The atheist Karl Marx—whose belief in moral autonomy and non-belief in Hell was his opium—said that religion was the opium of the people. But nowadays, it seems technology, consumerism and opiates have replaced that for many.
But, Francis says, they do nothing to alleviate boredom.
Another philosopher, Martin Heidegger, renowned for his bleak writings, wasn’t optimistic about boredom and the technological age. He believed we might be stuck in the darkest night for the rest of human history. But some of his solutions to this problem are weak if not transient and ultimately in vain.
He encouraged getting involved in local concerns and other meaningful events; things like friendship, backpacking into the wilderness, running, drinking the local wine with friends (he might’ve been onto something with the latter!), and dwelling in the presence of works of art. All these practices are marginal precisely because they are not efficient.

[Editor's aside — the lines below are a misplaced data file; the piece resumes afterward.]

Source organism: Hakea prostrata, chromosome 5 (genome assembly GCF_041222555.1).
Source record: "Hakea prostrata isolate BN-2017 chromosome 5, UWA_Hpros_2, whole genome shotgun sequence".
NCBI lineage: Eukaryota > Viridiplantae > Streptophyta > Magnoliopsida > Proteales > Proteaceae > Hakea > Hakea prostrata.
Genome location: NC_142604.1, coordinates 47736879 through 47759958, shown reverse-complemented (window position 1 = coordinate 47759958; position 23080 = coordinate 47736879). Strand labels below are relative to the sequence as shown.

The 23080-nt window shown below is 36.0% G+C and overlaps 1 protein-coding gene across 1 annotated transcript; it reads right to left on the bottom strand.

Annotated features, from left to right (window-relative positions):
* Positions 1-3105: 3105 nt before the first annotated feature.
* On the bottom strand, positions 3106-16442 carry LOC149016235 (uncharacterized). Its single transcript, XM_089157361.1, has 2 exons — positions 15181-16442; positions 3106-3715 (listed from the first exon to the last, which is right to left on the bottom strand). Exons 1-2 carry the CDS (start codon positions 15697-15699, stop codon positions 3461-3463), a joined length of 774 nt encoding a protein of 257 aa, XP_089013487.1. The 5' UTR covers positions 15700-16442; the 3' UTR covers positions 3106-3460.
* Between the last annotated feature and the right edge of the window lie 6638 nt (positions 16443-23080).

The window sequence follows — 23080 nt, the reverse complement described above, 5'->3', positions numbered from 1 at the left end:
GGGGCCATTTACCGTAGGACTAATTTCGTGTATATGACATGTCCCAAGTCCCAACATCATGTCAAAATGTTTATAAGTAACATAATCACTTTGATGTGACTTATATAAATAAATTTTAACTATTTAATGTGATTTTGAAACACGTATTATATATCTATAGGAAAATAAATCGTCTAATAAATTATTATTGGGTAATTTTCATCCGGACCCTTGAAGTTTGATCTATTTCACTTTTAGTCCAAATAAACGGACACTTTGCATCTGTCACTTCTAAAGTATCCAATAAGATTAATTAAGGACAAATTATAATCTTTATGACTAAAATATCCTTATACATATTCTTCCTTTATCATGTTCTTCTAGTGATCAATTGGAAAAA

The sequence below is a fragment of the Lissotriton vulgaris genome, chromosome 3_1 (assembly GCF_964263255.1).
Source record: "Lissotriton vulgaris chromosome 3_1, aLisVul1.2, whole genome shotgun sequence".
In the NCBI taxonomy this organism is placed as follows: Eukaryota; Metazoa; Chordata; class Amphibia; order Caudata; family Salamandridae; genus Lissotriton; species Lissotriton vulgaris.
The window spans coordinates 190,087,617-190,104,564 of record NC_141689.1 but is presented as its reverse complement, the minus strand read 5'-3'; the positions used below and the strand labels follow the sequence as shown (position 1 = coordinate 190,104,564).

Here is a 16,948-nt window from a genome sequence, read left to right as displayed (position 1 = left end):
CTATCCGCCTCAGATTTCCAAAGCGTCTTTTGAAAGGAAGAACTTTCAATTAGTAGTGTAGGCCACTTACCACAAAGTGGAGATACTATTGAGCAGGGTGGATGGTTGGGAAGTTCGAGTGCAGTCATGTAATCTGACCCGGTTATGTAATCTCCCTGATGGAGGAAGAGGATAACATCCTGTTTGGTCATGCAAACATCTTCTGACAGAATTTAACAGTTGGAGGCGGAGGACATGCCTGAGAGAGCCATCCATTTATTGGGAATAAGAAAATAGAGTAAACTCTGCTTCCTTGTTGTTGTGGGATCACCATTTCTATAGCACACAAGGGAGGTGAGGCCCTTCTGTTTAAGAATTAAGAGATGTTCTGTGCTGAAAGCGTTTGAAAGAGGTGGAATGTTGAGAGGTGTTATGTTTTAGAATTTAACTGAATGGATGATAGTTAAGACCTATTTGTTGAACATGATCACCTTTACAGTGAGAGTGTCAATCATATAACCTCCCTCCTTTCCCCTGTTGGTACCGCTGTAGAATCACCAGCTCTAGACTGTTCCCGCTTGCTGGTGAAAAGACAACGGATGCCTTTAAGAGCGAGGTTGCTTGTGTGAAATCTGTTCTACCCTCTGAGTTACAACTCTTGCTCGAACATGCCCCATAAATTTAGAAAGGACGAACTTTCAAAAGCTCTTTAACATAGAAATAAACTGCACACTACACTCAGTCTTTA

But without God, they are not only marginal, they are ultimately meaningless. Even Heidegger, deep down, seems to have been aware of this. In an interview with Spiegel, in 1966, he spoke of the dangers technology poses to our civilization: He said: “Philosophy will not be able to bring about a direct change of the present state of the world. This is true not only of philosophy but of all merely human meditations and endeavours. Only a god can still save us.”More.
See also: Terry Scambray: Fascism is simply a branch of communism
History prof talks to Michael Medved about the evolutionary roots of Nazism Of course Nazism is rooted in a Darwinian view of life. Few things are easier to demonstrate. But it is one of those fact bases that get howled down by people who don’t want to confront where their philosophy of life has been and can so easily return.